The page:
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Neuropsychology, Development, and Cognition. Section B, Aging, Neuropsychology and Cognition

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https://www.readbyqxmd.com/read/28332920/terminal-decline-of-episodic-memory-and-perceptual-speed-in-a-biracial-population
#1
Robert S Wilson, Kumar B Rajan, Lisa L Barnes, Willemijn Jansen, Priscilla Amofa, Jennifer Weuve, Denis A Evans
We compared trajectories of terminal cognitive decline in older Black (n = 3372) and White (n = 1756) persons from a defined population who completed tests of episodic memory and perceptual speed at 3-year intervals for up to 18 years. During a mean of 9.9 years of observation, 1608 Black persons and 902 White persons died. Preterminal decline of episodic memory did not differ by race. Terminal episodic memory decline began earlier in Black persons (mean of 4.3 years before death) than in White persons (mean = 3...
March 23, 2017: Neuropsychology, Development, and Cognition. Section B, Aging, Neuropsychology and Cognition
https://www.readbyqxmd.com/read/28282994/the-effect-of-cognitive-testing-and-feedback-on-older-adults-subjective-age
#2
Lisa Geraci, Ross De Forrest, Matthew Hughes, Gabriel Saenz, Robert Tirso
Subjective age, or how old a person feels, is an important measure of self-perception that is associated with consequential cognitive and health outcomes. Recent research suggests that subjective age is affected by certain situations, including cognitive testing contexts. The current study examined whether cognitive testing and positive performance feedback affect subjective age and subsequent cognitive performance. Older adults took a series of neuropsychological and cognitive tests and subjective age was measured at various time points...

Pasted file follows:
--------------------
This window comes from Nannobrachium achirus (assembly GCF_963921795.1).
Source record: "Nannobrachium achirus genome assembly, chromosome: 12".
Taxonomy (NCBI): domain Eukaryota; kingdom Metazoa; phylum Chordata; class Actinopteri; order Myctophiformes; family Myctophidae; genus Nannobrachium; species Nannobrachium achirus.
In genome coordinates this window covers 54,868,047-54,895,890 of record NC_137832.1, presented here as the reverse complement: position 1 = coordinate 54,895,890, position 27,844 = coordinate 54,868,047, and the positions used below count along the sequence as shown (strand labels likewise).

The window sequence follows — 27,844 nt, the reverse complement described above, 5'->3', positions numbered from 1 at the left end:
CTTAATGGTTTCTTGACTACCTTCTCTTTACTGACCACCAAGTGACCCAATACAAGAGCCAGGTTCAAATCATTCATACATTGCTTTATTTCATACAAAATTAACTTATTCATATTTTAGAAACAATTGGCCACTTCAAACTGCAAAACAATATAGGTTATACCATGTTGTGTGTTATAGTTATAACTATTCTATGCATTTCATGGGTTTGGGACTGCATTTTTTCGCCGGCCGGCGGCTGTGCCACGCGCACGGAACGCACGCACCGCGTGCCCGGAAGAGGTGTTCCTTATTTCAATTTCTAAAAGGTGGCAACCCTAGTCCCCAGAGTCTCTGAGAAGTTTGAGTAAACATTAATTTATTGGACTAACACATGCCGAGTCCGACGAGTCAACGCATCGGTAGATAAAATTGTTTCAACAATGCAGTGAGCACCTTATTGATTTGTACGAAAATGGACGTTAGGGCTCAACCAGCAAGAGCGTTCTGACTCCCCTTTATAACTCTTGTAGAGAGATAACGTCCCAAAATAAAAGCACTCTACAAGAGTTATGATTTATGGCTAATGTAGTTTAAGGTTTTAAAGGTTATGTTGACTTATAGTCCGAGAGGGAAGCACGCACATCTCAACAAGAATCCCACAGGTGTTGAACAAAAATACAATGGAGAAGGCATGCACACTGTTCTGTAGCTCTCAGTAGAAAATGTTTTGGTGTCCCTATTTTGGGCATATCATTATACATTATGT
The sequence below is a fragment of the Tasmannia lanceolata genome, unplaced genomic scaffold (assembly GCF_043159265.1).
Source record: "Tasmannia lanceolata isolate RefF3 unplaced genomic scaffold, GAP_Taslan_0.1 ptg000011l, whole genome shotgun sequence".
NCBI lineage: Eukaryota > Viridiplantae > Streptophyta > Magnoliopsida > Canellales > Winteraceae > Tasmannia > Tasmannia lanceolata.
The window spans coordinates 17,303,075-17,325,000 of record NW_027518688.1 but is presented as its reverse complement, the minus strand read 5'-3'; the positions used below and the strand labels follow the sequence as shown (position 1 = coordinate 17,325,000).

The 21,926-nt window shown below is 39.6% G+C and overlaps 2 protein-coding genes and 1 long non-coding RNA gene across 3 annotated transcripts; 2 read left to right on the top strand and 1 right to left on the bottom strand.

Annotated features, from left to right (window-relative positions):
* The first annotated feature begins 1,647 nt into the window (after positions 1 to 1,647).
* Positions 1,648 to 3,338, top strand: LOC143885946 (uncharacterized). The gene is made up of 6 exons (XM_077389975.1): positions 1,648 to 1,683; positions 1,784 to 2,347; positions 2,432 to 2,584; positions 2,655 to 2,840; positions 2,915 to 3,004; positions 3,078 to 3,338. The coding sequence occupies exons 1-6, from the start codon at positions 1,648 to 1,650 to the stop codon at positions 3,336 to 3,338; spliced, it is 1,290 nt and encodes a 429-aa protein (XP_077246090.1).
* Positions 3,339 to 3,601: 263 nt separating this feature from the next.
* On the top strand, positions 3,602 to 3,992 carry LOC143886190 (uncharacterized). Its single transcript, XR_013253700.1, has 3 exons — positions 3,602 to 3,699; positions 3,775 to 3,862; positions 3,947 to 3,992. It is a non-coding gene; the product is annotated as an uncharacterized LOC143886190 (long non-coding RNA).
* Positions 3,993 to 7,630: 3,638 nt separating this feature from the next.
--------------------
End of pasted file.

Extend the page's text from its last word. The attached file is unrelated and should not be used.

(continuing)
March 10, 2017: Neuropsychology, Development, and Cognition. Section B, Aging, Neuropsychology and Cognition
https://www.readbyqxmd.com/read/28270013/age-related-differences-on-a-new-test-of-temporal-order-memory-for-everyday-events
#3
P Michelle Seewald, Shannon Y De Jesus, Lisa V Graves, Charles C Moreno, Sarah N Mattson, Paul E Gilbert
We developed a new test to examine incidental temporal order memory for a self-generated sequence of tasks one might complete in everyday life. Young and older adults were given 10 cards, each listing a task one might accomplish in a typical day. Participants were asked to self-generate a "to do" list by placing the 10 cards in a sequence representing the order in which they would accomplish the tasks, but were not informed of a subsequent memory test. We assessed immediate free recall, delayed free recall, and delayed cued recall for the order of the tasks in the sequence...
March 7, 2017: Neuropsychology, Development, and Cognition. Section B, Aging, Neuropsychology and Cognition
https://www.readbyqxmd.com/read/28270012/sensitive-performance-based-assessment-of-everyday-action-in-older-and-younger-adults
#4
Sarah Seligman Rycroft, Tania Giovannetti, Ross Divers, Jacob Hulswit
Everyday function is compromised by mild cognitive changes in aging. These changes predict risk for future decline and dementia but remain poorly characterized, largely due to a scarcity of sensitive, objective measures.Twenty-seven younger adults and 25 non-demented older adults completed the Naturalistic Action Test (NAT), a performance-based measure of everyday action involving simple and complex tasks. Performance was coded for overt errors and subtle inefficiencies. Participants also completed self-report functional measures and cognitive tests...
March 7, 2017: Neuropsychology, Development, and Cognition. Section B, Aging, Neuropsychology and Cognition